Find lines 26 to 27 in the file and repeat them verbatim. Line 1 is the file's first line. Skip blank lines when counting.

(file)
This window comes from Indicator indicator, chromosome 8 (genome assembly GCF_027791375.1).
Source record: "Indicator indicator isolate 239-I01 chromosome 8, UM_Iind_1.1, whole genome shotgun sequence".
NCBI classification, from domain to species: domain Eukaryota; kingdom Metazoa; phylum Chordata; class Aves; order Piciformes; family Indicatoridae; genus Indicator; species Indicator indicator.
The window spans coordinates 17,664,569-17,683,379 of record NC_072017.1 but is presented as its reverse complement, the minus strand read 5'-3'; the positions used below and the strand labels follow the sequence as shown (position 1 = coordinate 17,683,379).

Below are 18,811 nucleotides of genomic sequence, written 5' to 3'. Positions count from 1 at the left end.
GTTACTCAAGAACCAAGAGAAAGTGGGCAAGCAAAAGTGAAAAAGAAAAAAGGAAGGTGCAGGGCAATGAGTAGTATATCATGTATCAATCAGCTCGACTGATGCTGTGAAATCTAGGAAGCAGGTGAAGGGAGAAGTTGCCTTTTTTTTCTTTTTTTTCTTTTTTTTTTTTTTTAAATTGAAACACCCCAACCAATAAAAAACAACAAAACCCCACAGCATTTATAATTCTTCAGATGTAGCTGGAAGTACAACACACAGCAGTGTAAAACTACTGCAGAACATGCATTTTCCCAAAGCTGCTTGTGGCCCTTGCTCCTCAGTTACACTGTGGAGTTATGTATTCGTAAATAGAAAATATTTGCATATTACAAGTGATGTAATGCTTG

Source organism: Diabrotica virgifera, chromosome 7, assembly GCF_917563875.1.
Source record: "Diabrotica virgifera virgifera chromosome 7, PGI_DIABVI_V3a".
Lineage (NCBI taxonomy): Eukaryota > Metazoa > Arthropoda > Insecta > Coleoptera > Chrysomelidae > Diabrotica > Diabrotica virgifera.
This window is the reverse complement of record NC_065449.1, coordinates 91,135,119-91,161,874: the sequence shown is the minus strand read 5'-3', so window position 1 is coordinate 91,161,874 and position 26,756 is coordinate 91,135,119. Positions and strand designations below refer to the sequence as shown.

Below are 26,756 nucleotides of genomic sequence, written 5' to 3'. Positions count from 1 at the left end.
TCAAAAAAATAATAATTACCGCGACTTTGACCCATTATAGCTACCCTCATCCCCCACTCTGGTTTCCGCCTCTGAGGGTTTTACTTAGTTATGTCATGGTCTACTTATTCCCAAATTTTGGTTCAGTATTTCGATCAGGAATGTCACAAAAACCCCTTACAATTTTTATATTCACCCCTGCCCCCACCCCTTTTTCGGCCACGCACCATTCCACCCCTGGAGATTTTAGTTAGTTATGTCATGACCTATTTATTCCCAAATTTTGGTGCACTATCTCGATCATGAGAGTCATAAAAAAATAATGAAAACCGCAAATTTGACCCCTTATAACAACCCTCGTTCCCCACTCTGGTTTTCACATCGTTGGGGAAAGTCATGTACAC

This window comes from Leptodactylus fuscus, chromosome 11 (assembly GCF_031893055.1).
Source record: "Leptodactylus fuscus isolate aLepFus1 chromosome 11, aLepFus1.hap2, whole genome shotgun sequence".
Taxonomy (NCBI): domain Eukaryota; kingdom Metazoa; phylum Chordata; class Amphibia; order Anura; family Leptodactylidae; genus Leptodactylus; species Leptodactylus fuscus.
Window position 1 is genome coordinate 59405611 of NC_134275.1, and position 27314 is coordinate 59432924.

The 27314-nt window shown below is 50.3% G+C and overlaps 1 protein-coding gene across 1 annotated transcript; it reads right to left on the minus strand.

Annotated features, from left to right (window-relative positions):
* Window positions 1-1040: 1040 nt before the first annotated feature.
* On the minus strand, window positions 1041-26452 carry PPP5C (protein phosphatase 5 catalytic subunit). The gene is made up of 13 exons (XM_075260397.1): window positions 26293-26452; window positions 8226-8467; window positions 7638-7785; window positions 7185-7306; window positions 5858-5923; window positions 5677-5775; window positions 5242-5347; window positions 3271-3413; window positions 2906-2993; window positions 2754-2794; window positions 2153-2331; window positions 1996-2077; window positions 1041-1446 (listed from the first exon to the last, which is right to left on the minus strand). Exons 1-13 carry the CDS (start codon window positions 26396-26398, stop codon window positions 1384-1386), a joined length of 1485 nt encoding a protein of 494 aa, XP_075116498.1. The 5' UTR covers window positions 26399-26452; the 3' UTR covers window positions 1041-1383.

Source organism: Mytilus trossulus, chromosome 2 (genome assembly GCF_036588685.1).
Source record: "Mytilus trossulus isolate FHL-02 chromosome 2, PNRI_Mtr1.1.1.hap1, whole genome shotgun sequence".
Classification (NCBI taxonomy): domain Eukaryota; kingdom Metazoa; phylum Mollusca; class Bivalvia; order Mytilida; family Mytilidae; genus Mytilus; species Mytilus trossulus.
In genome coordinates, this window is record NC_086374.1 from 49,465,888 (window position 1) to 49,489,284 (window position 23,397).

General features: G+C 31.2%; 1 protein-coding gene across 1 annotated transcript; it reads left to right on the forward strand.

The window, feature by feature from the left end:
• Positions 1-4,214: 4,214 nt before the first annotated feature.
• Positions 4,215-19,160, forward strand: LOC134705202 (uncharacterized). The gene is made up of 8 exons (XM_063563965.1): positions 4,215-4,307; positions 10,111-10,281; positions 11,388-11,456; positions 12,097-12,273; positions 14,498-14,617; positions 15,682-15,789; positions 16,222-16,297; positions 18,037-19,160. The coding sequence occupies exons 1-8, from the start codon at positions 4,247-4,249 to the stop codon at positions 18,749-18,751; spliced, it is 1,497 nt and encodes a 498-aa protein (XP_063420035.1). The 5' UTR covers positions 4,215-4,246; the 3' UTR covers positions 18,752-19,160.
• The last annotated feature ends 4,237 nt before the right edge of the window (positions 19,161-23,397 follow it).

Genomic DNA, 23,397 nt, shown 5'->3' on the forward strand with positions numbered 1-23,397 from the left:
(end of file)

The window, feature by feature from the left end:
• Positions 1-4,214: 4,214 nt before the first annotated feature.